Deciphering DISC: Identifying Behavioural Styles

Explore the power of DISC behavioural assessment for effective communication and improved team dynamics – an introductory guide.

In this article, we’ll dive into the fascinating world of DISC Theory, a powerful tool that unravels the mysteries of human behaviours and paves the way for more effective interactions in teams. This knowledge is a gateway to fostering better teamwork and effective communication. While this overview of the fundamentals will provide valuable insight, for the most impactful improvement our DISC Profile Assessments are an invaluable resource.

For context, at Team8, we offer two unique behavioural profiling products: the Team8 DISC Profile and the TeacherDISC Profile. These profiles examine human behaviour as four dimensions, represented by the letters D, I, S, and C: Dominance, Influence, Steadiness, and Conscientious. 

Below is a quick overview of each DISC style:

Dominance (D): Someone who measures highest in Dominance (a ‘High D’) will be fast-paced (movement, talking, deciding), more direct (to the point), task/goal-orientated (want to get things done), and personally more guarded (do not disclose personal information readily).

Influence (I): A person who measures highest in Influence (a ‘High I’) will be fast-paced (movement, talking, deciding), more direct (to the point), people-orientated (seek out and enjoy the company of others), and personally more open (disclose personal information readily).

Steadiness (S): Those who measure highest in Steadiness (a ‘High S’) are slower-paced (slower to move, talk, and respond), more indirect (take time to get to the point and give detailed information), people-orientated (seek out and enjoy the company of others), and personally more open (will disclose personal information).

Conscientious (C): Someone who measures highest in Conscientious (a ‘High C’) will be slower-paced (slower to move, talk and respond), more indirect (take time to get to the point and gives detailed information), task/goal-orientated (want to get things done) and personally more guarded (do not disclose personal information readily).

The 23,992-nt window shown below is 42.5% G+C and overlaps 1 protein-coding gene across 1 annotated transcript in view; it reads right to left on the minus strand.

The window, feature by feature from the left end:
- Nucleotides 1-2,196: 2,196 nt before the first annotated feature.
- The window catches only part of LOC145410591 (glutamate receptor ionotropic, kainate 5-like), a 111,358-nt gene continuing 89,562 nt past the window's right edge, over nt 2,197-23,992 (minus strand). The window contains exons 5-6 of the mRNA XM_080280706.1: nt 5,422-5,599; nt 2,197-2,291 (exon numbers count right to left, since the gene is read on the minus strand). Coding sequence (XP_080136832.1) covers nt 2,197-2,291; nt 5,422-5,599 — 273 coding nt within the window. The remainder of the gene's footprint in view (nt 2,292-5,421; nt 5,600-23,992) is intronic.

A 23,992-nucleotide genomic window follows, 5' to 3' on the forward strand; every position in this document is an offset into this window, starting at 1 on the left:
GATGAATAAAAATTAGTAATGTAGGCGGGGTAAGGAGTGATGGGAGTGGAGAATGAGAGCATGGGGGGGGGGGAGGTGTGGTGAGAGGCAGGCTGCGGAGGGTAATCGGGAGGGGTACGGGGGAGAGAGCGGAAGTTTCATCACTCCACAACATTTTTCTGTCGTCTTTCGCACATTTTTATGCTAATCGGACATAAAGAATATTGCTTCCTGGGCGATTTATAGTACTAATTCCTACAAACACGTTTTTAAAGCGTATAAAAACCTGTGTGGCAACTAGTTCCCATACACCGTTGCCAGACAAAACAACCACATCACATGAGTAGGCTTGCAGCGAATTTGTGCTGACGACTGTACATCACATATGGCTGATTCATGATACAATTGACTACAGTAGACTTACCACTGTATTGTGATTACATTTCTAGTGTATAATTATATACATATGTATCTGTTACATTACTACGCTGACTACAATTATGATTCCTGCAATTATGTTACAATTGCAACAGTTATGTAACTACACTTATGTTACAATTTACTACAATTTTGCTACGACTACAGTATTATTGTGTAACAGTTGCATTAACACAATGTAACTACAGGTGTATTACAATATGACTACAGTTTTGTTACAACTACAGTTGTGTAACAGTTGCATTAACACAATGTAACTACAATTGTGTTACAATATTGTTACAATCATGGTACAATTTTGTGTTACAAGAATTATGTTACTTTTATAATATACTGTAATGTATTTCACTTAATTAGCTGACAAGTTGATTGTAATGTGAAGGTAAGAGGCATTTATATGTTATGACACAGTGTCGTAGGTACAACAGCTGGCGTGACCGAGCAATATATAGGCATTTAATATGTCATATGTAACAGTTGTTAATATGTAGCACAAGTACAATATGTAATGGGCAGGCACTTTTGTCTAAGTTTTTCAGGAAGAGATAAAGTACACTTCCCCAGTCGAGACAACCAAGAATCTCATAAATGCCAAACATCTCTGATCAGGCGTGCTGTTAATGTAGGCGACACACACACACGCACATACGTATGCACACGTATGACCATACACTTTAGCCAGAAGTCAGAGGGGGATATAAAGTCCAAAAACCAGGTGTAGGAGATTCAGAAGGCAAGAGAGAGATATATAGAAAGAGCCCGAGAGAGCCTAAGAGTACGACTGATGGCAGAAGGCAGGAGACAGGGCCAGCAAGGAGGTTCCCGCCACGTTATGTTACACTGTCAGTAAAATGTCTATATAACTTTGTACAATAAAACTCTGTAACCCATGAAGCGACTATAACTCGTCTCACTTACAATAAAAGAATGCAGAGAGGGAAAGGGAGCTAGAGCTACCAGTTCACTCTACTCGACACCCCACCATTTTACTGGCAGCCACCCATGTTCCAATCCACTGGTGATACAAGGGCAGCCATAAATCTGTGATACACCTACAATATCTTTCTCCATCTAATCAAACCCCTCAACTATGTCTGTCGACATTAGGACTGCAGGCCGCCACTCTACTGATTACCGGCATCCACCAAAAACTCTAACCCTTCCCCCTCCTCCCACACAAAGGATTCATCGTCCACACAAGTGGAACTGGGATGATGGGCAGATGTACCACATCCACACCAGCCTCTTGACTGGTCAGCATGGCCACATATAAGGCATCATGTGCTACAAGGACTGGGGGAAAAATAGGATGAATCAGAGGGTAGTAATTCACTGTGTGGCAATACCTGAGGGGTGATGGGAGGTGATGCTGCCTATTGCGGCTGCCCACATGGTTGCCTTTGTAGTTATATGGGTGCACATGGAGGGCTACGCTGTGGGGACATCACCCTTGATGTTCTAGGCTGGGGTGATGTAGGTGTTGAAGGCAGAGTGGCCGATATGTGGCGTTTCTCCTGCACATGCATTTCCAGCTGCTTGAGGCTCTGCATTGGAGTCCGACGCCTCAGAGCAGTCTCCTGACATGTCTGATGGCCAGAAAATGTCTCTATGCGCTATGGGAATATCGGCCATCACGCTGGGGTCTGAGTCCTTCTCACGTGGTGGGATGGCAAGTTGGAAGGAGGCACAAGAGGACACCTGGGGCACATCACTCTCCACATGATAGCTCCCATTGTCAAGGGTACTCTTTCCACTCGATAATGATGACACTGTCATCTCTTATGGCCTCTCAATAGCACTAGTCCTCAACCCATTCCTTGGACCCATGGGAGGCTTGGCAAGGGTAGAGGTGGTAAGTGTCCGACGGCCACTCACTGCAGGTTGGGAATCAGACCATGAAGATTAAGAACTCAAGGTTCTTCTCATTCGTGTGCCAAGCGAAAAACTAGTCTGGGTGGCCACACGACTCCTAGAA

DISC Graph

Now, let’s dive into the really intriguing part of DISC, how does one quickly and accurately identify each style in order to practice adaptability?

Simply ask two essential questions:

  1. Is this person more direct and fast-paced, or indirect and slower-paced?
  2. Is this person more guarded and task-orientated or open and people-orientated?

Now, let’s dive into the really intriguing part of DISC, how does one quickly and accurately identify each style in order to practice adaptability?

Simply ask two essential questions:

  1. Is this person more direct and fast-paced, or indirect and slower-paced?
  2. Is this person more guarded and task-orientated or open and people-orientated?
Let’s look at the X-Axis: 


Indirect/slower-paced (S and C styles left of the vertical line)

Common behaviours:

  • Infrequent use of gestures and voice intonation to emphasize points
  • More patient and cooperative
  • Often makes qualified, well-structured statements
  • Subtle body language or gestures
  • Infrequent but profound contributor in the team
  • More likely to wait for others to introduce themselves
  • Reserves expression of opinions



Direct/fast-paced (D and I styles right of the vertical line)

Common behaviours:

  • Frequently uses gestures and voice intonation to emphasise points
  • Less patient; more competitive
  • Often makes emphathetic, generalised statements.
  • Sustained eye contact
  • Frequent contributor in the team